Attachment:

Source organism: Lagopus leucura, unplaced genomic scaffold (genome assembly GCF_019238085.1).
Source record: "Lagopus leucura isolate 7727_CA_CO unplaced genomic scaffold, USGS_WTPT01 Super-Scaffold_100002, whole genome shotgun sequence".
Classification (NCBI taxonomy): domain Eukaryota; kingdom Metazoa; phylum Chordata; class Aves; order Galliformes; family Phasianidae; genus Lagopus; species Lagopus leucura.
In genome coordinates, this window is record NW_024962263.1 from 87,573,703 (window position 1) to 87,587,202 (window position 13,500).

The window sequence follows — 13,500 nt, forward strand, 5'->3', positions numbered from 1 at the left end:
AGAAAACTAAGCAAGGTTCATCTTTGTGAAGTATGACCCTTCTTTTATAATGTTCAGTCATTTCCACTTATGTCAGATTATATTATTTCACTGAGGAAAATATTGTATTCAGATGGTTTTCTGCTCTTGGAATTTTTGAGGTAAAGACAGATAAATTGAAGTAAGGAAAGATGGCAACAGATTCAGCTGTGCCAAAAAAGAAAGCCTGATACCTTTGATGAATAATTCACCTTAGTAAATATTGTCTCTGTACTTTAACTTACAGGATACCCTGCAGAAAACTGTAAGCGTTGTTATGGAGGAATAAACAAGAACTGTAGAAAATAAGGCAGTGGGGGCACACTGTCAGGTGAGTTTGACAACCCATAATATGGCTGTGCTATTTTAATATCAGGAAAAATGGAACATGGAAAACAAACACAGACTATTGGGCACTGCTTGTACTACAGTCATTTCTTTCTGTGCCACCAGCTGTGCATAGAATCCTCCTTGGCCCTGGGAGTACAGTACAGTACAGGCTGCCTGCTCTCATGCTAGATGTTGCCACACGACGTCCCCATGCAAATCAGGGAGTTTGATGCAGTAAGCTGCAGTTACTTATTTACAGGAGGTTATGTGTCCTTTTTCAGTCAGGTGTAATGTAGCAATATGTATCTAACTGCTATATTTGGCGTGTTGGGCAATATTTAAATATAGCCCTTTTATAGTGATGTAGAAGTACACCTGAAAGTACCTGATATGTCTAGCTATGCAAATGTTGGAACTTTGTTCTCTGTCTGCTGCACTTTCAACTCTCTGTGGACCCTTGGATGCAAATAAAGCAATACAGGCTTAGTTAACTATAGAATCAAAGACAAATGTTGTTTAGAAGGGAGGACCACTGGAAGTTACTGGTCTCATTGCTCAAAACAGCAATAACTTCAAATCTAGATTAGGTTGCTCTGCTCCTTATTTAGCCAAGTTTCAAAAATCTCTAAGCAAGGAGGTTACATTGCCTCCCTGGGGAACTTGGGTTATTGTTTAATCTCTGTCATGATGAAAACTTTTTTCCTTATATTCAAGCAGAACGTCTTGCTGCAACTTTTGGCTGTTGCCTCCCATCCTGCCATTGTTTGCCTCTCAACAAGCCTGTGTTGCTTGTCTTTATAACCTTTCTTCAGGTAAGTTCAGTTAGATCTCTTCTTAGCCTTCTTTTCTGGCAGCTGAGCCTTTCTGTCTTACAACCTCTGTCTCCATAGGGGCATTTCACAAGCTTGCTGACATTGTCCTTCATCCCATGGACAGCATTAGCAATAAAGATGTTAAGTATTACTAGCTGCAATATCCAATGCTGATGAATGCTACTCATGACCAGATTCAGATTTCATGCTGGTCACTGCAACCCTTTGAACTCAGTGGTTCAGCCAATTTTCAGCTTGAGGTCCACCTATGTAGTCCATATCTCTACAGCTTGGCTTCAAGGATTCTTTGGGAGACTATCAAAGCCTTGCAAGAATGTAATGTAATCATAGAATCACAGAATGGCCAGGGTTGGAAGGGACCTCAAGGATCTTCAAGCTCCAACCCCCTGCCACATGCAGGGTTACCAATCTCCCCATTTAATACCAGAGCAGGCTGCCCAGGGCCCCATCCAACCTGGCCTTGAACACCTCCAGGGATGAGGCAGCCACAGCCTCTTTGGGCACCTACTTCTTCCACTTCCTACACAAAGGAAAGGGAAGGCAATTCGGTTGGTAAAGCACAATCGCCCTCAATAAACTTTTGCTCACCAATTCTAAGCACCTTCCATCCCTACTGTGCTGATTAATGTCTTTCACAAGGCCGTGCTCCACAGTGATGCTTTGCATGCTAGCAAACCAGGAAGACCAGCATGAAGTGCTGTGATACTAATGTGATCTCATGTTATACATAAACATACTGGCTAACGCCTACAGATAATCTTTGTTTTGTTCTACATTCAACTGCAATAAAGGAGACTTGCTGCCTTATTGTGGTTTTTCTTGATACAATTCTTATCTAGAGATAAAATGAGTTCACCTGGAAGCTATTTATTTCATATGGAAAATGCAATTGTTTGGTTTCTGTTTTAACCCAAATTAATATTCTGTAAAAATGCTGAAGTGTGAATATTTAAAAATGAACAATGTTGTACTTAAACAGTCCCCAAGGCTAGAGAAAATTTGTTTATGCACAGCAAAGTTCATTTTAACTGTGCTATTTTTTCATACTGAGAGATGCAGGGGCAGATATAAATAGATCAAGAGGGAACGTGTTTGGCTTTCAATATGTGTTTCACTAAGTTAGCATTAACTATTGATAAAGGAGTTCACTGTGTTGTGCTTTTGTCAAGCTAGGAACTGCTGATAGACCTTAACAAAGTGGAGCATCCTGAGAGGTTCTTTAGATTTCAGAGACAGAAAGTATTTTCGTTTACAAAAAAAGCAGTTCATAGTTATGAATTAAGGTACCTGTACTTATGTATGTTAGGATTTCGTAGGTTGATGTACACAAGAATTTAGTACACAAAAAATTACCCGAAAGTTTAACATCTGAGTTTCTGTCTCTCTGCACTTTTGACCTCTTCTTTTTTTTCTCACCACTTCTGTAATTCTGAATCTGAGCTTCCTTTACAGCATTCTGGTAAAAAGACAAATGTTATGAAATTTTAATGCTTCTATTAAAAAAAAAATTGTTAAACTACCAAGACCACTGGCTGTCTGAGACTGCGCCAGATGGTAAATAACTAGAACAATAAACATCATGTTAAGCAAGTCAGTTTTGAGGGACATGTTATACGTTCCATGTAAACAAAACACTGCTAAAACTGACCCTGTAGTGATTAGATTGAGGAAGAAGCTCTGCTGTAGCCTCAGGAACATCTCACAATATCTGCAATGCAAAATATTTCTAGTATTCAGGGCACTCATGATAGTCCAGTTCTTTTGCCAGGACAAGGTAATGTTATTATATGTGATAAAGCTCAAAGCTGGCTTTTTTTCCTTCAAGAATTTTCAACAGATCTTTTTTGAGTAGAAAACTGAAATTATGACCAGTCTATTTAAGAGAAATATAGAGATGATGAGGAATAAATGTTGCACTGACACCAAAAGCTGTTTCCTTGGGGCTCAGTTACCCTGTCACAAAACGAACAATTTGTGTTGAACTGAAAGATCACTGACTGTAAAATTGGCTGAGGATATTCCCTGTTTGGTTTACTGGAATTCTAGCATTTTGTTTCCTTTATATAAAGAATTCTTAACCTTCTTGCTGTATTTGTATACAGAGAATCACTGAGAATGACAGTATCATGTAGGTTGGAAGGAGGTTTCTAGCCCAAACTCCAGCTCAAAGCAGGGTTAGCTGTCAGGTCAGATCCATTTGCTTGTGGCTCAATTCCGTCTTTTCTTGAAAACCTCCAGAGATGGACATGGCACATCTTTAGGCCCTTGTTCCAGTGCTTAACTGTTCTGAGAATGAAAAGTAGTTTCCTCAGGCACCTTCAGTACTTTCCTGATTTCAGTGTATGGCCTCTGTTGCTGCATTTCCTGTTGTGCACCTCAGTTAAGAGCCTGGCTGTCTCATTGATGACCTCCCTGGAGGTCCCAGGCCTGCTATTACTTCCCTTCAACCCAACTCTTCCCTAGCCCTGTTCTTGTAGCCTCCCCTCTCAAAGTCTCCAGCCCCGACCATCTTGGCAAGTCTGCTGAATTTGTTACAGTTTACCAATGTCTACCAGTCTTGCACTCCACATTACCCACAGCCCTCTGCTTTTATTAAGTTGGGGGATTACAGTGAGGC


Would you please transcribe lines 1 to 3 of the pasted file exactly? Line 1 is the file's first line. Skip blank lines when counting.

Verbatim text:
Source organism: Lagopus leucura, unplaced genomic scaffold (genome assembly GCF_019238085.1).
Source record: "Lagopus leucura isolate 7727_CA_CO unplaced genomic scaffold, USGS_WTPT01 Super-Scaffold_100002, whole genome shotgun sequence".
Classification (NCBI taxonomy): domain Eukaryota; kingdom Metazoa; phylum Chordata; class Aves; order Galliformes; family Phasianidae; genus Lagopus; species Lagopus leucura.